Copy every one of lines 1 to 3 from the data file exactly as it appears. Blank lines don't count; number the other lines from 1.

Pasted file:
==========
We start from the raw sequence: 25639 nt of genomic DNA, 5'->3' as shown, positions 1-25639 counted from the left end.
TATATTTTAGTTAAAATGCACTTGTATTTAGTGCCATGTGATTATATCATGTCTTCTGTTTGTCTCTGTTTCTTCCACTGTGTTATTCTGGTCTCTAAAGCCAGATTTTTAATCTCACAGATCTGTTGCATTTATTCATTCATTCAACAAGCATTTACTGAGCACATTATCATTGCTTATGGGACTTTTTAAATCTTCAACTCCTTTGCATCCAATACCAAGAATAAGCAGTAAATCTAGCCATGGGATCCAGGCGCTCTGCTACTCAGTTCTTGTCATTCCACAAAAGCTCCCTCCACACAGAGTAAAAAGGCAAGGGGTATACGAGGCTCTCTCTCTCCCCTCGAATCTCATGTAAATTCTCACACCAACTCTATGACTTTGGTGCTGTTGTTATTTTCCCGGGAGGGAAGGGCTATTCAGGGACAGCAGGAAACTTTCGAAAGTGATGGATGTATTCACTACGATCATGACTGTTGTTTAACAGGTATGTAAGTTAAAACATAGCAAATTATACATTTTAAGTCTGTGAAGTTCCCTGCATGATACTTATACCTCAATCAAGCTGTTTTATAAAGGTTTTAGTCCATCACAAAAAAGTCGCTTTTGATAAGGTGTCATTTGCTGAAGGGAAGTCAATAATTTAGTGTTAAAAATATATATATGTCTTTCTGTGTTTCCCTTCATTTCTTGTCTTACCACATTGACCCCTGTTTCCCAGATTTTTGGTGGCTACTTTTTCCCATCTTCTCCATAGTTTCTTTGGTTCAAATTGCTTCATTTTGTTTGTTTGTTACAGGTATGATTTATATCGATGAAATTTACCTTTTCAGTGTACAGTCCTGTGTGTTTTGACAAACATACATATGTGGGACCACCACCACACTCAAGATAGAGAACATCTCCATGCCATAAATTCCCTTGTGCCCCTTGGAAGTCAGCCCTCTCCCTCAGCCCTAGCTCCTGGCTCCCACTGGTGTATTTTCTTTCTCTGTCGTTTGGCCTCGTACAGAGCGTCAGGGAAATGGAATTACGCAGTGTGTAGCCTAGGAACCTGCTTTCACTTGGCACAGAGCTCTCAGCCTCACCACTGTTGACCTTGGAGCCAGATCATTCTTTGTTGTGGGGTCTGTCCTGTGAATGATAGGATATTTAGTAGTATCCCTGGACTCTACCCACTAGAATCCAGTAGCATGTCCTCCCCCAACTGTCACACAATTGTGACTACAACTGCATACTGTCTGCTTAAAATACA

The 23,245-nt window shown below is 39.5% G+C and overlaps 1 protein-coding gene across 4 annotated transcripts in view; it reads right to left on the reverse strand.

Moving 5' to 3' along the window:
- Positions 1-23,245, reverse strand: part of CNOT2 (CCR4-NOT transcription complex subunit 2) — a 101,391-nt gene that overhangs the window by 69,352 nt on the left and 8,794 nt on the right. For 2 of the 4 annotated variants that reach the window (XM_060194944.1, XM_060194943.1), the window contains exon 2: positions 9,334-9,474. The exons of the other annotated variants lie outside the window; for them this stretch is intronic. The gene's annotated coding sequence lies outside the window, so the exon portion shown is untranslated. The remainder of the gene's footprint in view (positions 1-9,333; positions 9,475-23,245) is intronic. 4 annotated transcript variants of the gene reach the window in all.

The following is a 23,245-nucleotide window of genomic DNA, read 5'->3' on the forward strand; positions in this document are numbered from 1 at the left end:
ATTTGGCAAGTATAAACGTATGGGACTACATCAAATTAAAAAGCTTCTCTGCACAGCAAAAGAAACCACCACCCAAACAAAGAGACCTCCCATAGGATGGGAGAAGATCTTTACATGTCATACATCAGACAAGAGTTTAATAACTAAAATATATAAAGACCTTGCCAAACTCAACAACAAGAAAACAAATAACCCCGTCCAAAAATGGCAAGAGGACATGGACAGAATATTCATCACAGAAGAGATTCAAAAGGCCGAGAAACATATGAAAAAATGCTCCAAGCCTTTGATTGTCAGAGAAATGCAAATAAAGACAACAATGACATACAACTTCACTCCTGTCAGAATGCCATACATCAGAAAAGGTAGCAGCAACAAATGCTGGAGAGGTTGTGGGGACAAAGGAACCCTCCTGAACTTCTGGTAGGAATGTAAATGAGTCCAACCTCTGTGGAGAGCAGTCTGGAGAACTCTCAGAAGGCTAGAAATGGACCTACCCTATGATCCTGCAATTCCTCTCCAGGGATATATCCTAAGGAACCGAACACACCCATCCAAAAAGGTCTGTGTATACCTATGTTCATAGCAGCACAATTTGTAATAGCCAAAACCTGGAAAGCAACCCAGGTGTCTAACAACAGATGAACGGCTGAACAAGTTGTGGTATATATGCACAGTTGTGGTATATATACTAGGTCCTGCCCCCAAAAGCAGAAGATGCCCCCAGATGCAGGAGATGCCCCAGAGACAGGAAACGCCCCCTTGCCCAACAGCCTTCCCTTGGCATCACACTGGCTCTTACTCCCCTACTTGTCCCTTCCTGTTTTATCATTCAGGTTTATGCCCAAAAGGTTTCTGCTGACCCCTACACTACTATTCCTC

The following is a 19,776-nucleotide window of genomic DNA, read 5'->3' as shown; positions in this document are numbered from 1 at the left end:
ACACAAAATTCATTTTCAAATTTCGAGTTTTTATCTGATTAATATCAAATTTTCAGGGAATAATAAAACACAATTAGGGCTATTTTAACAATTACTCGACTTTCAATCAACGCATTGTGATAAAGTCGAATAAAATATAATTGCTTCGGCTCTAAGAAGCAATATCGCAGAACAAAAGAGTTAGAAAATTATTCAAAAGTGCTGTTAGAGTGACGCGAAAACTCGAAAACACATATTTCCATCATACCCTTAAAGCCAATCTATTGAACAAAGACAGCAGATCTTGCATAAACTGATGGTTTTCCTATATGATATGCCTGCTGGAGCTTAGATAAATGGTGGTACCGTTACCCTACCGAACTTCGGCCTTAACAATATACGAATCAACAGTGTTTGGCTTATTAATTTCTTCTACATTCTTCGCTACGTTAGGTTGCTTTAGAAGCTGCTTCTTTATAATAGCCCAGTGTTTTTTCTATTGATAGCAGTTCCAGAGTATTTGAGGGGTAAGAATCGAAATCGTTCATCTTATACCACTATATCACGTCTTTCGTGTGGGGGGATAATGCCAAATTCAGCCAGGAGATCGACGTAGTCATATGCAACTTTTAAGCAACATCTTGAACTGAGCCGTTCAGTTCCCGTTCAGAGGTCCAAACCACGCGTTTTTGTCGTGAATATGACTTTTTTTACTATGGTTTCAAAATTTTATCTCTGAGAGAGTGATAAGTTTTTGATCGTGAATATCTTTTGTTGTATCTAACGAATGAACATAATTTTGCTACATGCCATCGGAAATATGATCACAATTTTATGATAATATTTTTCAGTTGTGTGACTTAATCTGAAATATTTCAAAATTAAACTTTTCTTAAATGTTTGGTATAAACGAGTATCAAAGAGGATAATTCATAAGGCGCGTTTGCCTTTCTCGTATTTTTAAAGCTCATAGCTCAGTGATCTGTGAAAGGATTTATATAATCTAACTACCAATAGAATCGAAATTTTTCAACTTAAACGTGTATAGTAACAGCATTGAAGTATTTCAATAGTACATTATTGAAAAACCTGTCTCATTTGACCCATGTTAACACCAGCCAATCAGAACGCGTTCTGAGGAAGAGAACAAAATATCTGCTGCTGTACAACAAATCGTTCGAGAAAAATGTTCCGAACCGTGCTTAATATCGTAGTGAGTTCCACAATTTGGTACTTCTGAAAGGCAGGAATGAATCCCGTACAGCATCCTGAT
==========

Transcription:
We start from the raw sequence: 25639 nt of genomic DNA, 5'->3' as shown, positions 1-25639 counted from the left end.
TATATTTTAGTTAAAATGCACTTGTATTTAGTGCCATGTGATTATATCATGTCTTCTGTTTGTCTCTGTTTCTTCCACTGTGTTATTCTGGTCTCTAAAGCCAGATTTTTAATCTCACAGATCTGTTGCATTTATTCATTCATTCAACAAGCATTTACTGAGCACATTATCATTGCTTATGGGACTTTTTAAATCTTCAACTCCTTTGCATCCAATACCAAGAATAAGCAGTAAATCTAGCCATGGGATCCAGGCGCTCTGCTACTCAGTTCTTGTCATTCCACAAAAGCTCCCTCCACACAGAGTAAAAAGGCAAGGGGTATACGAGGCTCTCTCTCTCCCCTCGAATCTCATGTAAATTCTCACACCAACTCTATGACTTTGGTGCTGTTGTTATTTTCCCGGGAGGGAAGGGCTATTCAGGGACAGCAGGAAACTTTCGAAAGTGATGGATGTATTCACTACGATCATGACTGTTGTTTAACAGGTATGTAAGTTAAAACATAGCAAATTATACATTTTAAGTCTGTGAAGTTCCCTGCATGATACTTATACCTCAATCAAGCTGTTTTATAAAGGTTTTAGTCCATCACAAAAAAGTCGCTTTTGATAAGGTGTCATTTGCTGAAGGGAAGTCAATAATTTAGTGTTAAAAATATATATATGTCTTTCTGTGTTTCCCTTCATTTCTTGTCTTACCACATTGACCCCTGTTTCCCAGATTTTTGGTGGCTACTTTTTCCCATCTTCTCCATAGTTTCTTTGGTTCAAATTGCTTCATTTTGTTTGTTTGTTACAGGTATGATTTATATCGATGAAATTTACCTTTTCAGTGTACAGTCCTGTGTGTTTTGACAAACATACATATGTGGGACCACCACCACACTCAAGATAGAGAACATCTCCATGCCATAAATTCCCTTGTGCCCCTTGGAAGTCAGCCCTCTCCCTCAGCCCTAGCTCCTGGCTCCCACTGGTGTATTTTCTTTCTCTGTCGTTTGGCCTCGTACAGAGCGTCAGGGAAATGGAATTACGCAGTGTGTAGCCTAGGAACCTGCTTTCACTTGGCACAGAGCTCTCAGCCTCACCACTGTTGACCTTGGAGCCAGATCATTCTTTGTTGTGGGGTCTGTCCTGTGAATGATAGGATATTTAGTAGTATCCCTGGACTCTACCCACTAGAATCCAGTAGCATGTCCTCCCCCAACTGTCACACAATTGTGACTACAACTGCATACTGTCTGCTTAAAATACA

The 23,245-nt window shown below is 39.5% G+C and overlaps 1 protein-coding gene across 4 annotated transcripts in view; it reads right to left on the reverse strand.